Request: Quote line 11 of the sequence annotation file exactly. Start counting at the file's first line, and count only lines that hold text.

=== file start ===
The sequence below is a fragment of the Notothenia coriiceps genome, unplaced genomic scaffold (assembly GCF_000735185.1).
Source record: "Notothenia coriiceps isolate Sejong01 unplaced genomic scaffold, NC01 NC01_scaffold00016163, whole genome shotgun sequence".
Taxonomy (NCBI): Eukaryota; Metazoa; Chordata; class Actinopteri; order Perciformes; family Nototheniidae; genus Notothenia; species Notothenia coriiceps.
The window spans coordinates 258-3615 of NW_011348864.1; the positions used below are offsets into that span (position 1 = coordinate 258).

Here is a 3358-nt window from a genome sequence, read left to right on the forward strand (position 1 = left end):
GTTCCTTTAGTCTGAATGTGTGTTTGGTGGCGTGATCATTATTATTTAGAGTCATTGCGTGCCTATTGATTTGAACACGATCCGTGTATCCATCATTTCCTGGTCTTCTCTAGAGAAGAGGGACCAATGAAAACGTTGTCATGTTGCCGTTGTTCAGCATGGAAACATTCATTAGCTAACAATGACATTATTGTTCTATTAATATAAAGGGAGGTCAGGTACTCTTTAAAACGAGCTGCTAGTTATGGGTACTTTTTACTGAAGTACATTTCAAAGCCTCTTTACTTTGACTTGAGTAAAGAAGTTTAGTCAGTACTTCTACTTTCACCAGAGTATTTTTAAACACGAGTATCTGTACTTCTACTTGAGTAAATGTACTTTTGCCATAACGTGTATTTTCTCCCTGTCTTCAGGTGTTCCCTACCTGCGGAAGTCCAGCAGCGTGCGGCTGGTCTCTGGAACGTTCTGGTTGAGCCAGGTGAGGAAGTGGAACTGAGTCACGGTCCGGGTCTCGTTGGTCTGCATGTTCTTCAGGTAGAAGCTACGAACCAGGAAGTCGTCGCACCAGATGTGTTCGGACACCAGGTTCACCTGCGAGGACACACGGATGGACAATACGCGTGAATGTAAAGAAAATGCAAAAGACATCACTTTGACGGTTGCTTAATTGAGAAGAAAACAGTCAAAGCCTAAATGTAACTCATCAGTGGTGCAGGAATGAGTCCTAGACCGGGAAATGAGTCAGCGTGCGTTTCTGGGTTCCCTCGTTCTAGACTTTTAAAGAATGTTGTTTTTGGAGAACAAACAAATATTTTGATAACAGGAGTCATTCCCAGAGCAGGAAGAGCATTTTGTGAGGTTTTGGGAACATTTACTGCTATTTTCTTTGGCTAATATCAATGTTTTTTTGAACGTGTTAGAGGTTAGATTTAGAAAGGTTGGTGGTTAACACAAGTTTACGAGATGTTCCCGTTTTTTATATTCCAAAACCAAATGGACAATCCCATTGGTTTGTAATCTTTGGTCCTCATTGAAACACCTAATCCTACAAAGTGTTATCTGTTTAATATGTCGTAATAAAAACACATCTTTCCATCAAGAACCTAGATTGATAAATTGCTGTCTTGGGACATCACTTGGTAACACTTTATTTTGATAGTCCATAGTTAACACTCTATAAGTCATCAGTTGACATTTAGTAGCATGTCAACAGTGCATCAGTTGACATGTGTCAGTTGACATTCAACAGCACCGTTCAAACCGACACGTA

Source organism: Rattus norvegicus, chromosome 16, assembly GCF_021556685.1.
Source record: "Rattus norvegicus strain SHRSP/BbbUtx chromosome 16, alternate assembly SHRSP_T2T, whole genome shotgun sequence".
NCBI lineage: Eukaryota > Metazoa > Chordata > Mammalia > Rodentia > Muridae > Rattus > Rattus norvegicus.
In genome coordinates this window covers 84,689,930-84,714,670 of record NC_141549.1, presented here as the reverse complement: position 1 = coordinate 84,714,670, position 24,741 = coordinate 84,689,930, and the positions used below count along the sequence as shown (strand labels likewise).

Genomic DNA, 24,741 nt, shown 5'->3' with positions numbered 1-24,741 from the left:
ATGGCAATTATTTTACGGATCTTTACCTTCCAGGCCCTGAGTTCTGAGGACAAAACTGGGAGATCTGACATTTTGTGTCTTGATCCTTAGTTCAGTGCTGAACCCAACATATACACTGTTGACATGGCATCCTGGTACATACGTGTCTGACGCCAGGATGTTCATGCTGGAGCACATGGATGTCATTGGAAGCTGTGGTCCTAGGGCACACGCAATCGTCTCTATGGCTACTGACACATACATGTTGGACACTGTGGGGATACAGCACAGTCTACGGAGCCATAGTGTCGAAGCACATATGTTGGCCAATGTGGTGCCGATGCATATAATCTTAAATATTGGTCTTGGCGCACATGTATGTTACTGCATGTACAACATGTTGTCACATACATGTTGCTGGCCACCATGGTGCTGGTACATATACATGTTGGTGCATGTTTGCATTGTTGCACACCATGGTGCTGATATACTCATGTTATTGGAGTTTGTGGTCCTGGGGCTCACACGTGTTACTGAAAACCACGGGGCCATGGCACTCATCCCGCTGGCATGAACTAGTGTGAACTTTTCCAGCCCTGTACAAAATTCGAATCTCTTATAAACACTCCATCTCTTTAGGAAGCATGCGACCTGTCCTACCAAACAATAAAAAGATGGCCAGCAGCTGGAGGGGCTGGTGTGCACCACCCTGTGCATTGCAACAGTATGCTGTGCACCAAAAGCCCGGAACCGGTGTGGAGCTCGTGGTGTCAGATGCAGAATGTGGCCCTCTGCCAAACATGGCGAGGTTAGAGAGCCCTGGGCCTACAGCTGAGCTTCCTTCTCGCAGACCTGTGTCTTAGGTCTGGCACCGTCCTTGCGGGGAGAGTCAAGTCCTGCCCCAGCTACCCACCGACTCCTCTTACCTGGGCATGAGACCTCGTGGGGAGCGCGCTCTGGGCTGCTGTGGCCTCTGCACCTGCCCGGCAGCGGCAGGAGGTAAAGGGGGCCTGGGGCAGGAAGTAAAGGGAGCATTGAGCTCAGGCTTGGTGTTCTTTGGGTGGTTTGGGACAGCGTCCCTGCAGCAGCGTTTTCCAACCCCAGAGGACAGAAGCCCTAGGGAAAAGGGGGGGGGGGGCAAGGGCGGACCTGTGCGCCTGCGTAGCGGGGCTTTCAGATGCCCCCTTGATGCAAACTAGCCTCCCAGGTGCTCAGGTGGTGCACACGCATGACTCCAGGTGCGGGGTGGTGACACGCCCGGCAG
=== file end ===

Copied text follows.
Genomic DNA, 24,741 nt, shown 5'->3' with positions numbered 1-24,741 from the left: